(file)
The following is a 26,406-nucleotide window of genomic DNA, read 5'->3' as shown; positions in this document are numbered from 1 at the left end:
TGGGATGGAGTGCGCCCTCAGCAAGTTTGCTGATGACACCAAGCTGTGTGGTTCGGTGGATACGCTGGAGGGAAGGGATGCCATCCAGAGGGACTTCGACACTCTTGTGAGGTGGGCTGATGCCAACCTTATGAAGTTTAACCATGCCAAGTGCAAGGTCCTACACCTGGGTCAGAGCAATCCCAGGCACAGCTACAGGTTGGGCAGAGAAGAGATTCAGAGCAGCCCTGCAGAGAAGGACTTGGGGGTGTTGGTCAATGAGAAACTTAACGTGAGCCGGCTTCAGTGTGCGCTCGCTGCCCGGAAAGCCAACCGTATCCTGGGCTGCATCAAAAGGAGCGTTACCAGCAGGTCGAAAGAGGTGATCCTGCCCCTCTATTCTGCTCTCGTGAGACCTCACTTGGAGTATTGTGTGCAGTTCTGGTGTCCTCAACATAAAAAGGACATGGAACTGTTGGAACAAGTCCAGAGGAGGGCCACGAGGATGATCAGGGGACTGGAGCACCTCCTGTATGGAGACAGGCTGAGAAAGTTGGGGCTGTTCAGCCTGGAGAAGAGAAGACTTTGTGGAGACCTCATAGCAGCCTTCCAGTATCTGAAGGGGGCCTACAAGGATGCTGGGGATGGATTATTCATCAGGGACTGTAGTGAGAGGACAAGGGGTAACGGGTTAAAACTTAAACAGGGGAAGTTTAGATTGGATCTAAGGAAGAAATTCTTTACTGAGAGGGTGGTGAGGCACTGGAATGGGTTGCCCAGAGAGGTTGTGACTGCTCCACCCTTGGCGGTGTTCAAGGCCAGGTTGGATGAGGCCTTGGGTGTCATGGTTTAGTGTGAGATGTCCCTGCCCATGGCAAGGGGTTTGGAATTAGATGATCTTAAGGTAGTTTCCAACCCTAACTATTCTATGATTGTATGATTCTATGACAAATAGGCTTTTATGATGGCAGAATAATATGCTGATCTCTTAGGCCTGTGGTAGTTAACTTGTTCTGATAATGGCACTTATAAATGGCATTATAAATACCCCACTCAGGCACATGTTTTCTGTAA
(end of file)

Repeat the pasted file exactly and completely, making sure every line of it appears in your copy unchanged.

The following is a 26,406-nucleotide window of genomic DNA, read 5'->3' as shown; positions in this document are numbered from 1 at the left end:
TGGGATGGAGTGCGCCCTCAGCAAGTTTGCTGATGACACCAAGCTGTGTGGTTCGGTGGATACGCTGGAGGGAAGGGATGCCATCCAGAGGGACTTCGACACTCTTGTGAGGTGGGCTGATGCCAACCTTATGAAGTTTAACCATGCCAAGTGCAAGGTCCTACACCTGGGTCAGAGCAATCCCAGGCACAGCTACAGGTTGGGCAGAGAAGAGATTCAGAGCAGCCCTGCAGAGAAGGACTTGGGGGTGTTGGTCAATGAGAAACTTAACGTGAGCCGGCTTCAGTGTGCGCTCGCTGCCCGGAAAGCCAACCGTATCCTGGGCTGCATCAAAAGGAGCGTTACCAGCAGGTCGAAAGAGGTGATCCTGCCCCTCTATTCTGCTCTCGTGAGACCTCACTTGGAGTATTGTGTGCAGTTCTGGTGTCCTCAACATAAAAAGGACATGGAACTGTTGGAACAAGTCCAGAGGAGGGCCACGAGGATGATCAGGGGACTGGAGCACCTCCTGTATGGAGACAGGCTGAGAAAGTTGGGGCTGTTCAGCCTGGAGAAGAGAAGACTTTGTGGAGACCTCATAGCAGCCTTCCAGTATCTGAAGGGGGCCTACAAGGATGCTGGGGATGGATTATTCATCAGGGACTGTAGTGAGAGGACAAGGGGTAACGGGTTAAAACTTAAACAGGGGAAGTTTAGATTGGATCTAAGGAAGAAATTCTTTACTGAGAGGGTGGTGAGGCACTGGAATGGGTTGCCCAGAGAGGTTGTGACTGCTCCACCCTTGGCGGTGTTCAAGGCCAGGTTGGATGAGGCCTTGGGTGTCATGGTTTAGTGTGAGATGTCCCTGCCCATGGCAAGGGGTTTGGAATTAGATGATCTTAAGGTAGTTTCCAACCCTAACTATTCTATGATTGTATGATTCTATGACAAATAGGCTTTTATGATGGCAGAATAATATGCTGATCTCTTAGGCCTGTGGTAGTTAACTTGTTCTGATAATGGCACTTATAAATGGCATTATAAATACCCCACTCAGGCACATGTTTTCTGTAA